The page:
We had the good fortune of connecting with Heidi Rosner and we’ve shared our conversation below.

Hi Heidi, have there been any changes in how you think about work-life balance?
Interesting question. I, like many artists, work from a studio in my home. There is good and bad news here. Good news is that I don’t have to commute, get dressed up in nice clothing, work on someone else’s schedule or answer to anyone. My work is always available to me down the hall when I am ready to create. The bad news is: I never go home from work. It’s always there and available to me so I find myself drawn to working at all hours of the day and night. More good news: if you love what you do, you will never “work” a day in your life! I think that balance in my life means being happy, taking time when I need to, working hard when I am inspired to and filling my life with loving supportive people that give me encouragement and unconditional love. It has taken me years to fine tune this definition. In my younger years my life was all about quantity (money, friends, stuff). These days my life is much more about quality (dear friends, creative pursuits, simplifying life, family).

Let’s talk shop? Tell us more about your career, what can you share with our community?
I am a mechanical engineer turned professional artist. I spent the first 12 years of my career in the aerospace industry in Southern California before moving to Arizona 26 years ago. While building a new life here in AZ I took a watercolor workshop to meet people and it opened a door I never knew existed. After that workshop and some encouragement from the instructor and friends, I applied my learning skills from engineering and taught myself everything I could about painting in watercolor. After 3 years of dabbling, spending my weekends painting, I finally got the courage to put my work out in the world. The response was better than I could have imagined. Three years later, I retired from my engineering career and have been a full time artist ever since. I am proud to be a self taught artist that has accomplished so much in my career. The biggest challenge I have had to overcome was my lack of confidence. When surrounded by artists with many and various college degrees and professional accolades, I used to feel as if I wasn’t qualified or credentialed to exhibit alongside them at shows or in galleries. I no longer feel this way and I have thousands of my collectors to thank for this. I use traditional transparent watercolors in a very non-traditional way. About 10 years ago I started experimenting with various preparations to enable me to apply watercolor to canvas and panels. Using my lab skills from engineering I developed a series of treatments that has become my substrate process. I use this for all my work. The reason it was so important to me is that my clients were interested in my work, but less and less interested in framing it or presenting it behind glass. It has successfully opened many more doors to me and my work. This challenge became an opportunity with the proper motivation and a lot of hard work. I am a very outdoor oriented person and spend a lot of time hiking in the desert, gardening and relaxing in my backyard. I love painting nature inspired by my surroundings and my travels. I paint landscapes, botanicals, birds and other critters and like to feature strong composition, vibrant light, high contrast and brilliant color. My work tends to emphasize light and shadow as well as the vivid colors that occur in nature. The fluid and spontaneous nature of watercolor allow me to express my creativity while surrendering to the organic flow of the pigment. This is the only place in my world that I enjoy not having control! Many artists ask why I don’t switch to oils or acrylics. I have worked in both of these, although not extensively, yet I keep coming back to watercolor – the most difficult medium. It suits me because I like the challenge.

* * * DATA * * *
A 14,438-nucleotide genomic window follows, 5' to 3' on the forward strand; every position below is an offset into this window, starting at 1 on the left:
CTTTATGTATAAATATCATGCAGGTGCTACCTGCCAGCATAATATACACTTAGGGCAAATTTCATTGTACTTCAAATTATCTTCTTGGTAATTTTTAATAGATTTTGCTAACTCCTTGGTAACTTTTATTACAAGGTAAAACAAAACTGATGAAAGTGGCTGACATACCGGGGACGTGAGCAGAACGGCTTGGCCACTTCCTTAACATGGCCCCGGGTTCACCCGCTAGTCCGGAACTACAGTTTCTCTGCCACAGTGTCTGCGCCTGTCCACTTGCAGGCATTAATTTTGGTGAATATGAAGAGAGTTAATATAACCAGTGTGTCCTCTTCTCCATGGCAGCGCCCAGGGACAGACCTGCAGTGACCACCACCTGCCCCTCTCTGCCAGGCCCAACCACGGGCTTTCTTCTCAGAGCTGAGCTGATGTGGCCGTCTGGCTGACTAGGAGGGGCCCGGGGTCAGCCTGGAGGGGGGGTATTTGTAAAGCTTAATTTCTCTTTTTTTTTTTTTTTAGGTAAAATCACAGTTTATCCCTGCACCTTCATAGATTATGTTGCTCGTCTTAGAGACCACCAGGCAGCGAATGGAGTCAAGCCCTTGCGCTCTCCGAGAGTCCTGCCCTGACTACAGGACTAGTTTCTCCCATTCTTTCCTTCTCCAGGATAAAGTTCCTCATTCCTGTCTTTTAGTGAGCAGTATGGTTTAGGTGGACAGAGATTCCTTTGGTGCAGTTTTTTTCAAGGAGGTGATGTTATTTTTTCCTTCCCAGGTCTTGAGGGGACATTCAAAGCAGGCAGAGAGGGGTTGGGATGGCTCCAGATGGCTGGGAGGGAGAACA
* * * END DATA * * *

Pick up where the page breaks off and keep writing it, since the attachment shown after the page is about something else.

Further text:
Any places to eat or things to do that you can share with our readers? If they have a friend visiting town, what are some spots they could take them to?
Desert Botanical Garden, Hiking in the McDowell Mountains, Sedona, Jerome, Heard Museum, Musical Instrument Museum, Golfing or Top Golf, Taliesin West, Spa Day, Salt River or Saguaro Lake, Celebration of Fine Art (if they visit Jan-March).  In terms of restaurants, I cook a lot (I also published a cookbook/artbook about 5 years ago) and have lots of friends over but when I eat out I enjoy Mexican Food (Jalapeño Inferno, The Mission, El Encanto) Sushi (Pure, Sushi Brokers) Deseo at Westin Kierland, Lons at the Hermosa Inn, Al Fresco anywhere (Isabellas, The Vig, Herb Box, North, Zinc Bistro, True Foods).

Who else deserves some credit and recognition?
Susan Morrow Potje, owner of Celebration of Fine Art in Scottsdale, has been a dear friend, colleague and promoter of mine for nearly 20 years. She is dedicated to the pursuit of the arts and promoting artists in the most professional and prolific way. By participating in this show for nineteen seasons I have learned a lot, grown a lot (in my craft AND my promoting/marketing/sales skills) and formed lifelong relationships with other artists and collectors all over the world.

Website: www.heidirosner.com
Instagram: heidirosnerfineart
Linkedin: Heidi Rosner
Facebook: Heidi Rosner Watercolor Paintings

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